Describe the process you go through in adapting a novel or other pre-existing work for the stage.
Once I make a decision to adapt, I have to think of a structure in which to tell it. A play is different from a novel, so it has its own dramatic structure. Each story has to be told differently. In Rachel Ray, it has to take a leisurely approach, so I started with a scene between Rachel and her mother, in which the main conflicts are introduced. Dolly (Rachel’s sister, aka Mrs. Prime) appears in a quick light shift in which she demands that Rachel accompany her to the Dorcas Society, but Rachel refuses and decided to remain home with mamma. Mrs. Ray, burdened with a rumor Dolly told her, struggles to reconcile her distrust of young men on the prowl and to discover from Rachel the truth behind the gossip. And, of course, the subject of all this uneasiness—the man from the brewery, Luke Rowan, himself.

You more recently adapted Nina Balatka for the stage. What was it about that novel which made it attractive to you to adapt?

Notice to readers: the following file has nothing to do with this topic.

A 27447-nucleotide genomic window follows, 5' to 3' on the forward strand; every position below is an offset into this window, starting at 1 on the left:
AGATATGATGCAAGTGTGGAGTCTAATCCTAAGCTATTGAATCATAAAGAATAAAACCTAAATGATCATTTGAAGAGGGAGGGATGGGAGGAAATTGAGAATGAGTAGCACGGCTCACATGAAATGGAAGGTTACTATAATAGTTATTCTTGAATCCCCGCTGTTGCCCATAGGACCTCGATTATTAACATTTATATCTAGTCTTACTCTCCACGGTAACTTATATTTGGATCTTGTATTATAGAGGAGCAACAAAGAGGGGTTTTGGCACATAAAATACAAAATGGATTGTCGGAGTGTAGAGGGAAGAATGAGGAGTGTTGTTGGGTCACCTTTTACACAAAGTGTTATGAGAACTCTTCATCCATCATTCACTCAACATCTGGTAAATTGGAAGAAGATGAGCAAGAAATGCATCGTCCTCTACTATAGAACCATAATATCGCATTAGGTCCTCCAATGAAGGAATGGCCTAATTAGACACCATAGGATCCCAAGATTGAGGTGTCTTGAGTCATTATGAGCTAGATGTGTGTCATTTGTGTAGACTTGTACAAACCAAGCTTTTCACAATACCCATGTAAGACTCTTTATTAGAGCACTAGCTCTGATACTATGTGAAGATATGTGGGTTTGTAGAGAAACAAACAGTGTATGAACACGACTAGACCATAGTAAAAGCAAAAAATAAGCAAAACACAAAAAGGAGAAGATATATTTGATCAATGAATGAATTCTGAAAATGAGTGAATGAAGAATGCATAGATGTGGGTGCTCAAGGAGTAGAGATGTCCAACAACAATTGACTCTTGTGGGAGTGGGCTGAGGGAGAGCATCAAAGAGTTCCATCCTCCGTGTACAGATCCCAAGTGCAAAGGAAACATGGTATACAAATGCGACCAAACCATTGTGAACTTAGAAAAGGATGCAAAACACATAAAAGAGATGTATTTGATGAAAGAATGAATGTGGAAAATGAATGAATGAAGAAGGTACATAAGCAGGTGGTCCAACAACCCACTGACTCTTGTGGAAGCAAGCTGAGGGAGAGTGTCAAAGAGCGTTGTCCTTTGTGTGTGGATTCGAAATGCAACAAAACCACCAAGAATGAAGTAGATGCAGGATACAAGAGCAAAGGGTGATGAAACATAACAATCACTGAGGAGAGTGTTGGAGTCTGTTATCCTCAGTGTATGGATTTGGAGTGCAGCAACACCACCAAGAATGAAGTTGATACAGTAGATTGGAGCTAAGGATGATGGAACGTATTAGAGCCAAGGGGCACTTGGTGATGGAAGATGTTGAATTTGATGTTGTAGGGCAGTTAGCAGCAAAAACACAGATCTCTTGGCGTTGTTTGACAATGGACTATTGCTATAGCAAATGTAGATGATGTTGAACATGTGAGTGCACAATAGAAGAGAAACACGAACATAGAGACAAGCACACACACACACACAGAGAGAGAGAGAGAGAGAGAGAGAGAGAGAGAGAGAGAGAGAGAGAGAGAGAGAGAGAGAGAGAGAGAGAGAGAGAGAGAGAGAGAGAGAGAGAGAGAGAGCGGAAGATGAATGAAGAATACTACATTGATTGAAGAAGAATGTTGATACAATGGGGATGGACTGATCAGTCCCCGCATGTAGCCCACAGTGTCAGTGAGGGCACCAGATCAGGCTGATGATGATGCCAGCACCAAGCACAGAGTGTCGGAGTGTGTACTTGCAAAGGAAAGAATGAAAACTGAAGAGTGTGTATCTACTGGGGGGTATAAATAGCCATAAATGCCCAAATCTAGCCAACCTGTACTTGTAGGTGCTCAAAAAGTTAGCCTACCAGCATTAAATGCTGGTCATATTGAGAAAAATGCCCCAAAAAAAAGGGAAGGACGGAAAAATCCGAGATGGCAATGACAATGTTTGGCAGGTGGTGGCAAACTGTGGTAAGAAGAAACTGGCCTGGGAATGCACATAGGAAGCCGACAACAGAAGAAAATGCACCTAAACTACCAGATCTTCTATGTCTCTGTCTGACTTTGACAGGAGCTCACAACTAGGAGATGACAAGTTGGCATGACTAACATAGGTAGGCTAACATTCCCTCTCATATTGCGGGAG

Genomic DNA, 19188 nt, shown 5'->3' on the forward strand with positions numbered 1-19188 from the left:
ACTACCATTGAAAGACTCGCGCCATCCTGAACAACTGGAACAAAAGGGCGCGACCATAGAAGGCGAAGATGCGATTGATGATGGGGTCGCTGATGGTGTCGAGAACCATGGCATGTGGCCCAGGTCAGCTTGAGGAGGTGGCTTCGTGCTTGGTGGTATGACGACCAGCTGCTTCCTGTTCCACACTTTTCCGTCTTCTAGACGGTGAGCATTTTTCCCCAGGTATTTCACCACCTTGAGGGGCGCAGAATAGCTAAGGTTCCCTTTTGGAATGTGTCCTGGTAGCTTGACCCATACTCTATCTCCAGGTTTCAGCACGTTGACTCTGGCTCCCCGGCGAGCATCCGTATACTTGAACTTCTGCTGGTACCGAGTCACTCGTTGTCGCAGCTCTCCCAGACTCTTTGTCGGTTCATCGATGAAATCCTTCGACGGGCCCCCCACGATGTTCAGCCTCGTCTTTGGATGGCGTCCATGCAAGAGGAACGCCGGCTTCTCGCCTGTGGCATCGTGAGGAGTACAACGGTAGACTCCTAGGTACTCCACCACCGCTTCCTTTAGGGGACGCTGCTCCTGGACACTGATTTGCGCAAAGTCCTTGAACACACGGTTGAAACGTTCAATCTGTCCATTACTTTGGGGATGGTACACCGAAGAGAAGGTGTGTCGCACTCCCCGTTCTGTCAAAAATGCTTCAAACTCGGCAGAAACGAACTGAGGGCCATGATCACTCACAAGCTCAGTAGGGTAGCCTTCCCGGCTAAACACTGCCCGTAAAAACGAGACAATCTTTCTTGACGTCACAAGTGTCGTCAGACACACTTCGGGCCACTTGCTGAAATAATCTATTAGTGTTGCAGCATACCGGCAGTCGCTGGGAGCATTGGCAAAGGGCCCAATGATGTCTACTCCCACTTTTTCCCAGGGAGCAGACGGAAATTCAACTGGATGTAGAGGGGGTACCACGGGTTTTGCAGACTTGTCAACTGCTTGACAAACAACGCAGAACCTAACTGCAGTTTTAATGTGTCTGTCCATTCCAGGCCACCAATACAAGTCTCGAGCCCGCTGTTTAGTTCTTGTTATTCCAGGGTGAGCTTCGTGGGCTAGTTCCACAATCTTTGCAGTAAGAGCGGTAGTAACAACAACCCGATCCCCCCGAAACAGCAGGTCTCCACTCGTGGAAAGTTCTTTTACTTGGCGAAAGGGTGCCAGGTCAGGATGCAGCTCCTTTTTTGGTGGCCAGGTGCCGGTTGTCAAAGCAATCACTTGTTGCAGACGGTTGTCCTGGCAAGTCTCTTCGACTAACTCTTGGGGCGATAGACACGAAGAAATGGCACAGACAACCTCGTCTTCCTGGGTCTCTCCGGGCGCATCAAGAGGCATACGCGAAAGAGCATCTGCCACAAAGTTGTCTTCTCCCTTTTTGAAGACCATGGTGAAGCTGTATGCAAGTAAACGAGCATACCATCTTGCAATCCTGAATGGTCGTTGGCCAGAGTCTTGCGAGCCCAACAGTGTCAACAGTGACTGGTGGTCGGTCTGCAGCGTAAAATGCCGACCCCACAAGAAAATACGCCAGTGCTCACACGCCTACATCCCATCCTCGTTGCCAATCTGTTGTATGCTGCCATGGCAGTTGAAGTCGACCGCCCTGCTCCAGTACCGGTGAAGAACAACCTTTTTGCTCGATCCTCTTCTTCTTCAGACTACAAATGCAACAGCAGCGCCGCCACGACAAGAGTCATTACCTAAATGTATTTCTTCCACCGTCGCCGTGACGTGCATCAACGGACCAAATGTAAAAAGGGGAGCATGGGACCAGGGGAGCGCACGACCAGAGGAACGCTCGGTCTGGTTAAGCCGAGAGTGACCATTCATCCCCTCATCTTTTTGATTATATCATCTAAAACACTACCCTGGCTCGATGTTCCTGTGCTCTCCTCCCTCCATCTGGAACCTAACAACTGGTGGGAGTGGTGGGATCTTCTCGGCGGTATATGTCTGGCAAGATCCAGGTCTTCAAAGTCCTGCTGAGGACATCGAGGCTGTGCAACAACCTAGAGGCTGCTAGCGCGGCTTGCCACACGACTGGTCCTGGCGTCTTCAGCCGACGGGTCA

Instinctively, I found the novel, which is quite different from Trollope’s other works, both confronting and challenging due to its religious theme. My background is Catholic and, later in life, I married a Jewish man. Thus, inherently I was drawn to it. One difference between Nina Balatka and Trollope’s other novels is the setting. Nina takes place outside of England: Prague, in particular. Second, in most of Trollope’s novels, the lovers meet; they encounter numerous hurdles; in the end, they are happily united. In Nina, the hero and heroine are already in love and engaged to each other when the story begins. No details are given as to how they have fallen in love. But the third, and most significant difference, is succinctly stated by Trollope himself in the opening sentence which is as iconic and self-explanatory as any in English literature, and I knew I wanted to keep that in the play: “Nina Balatka was a maiden of Prague, born of Christian parent, and herself a Christian. But she loved a Jew, and this is her story.”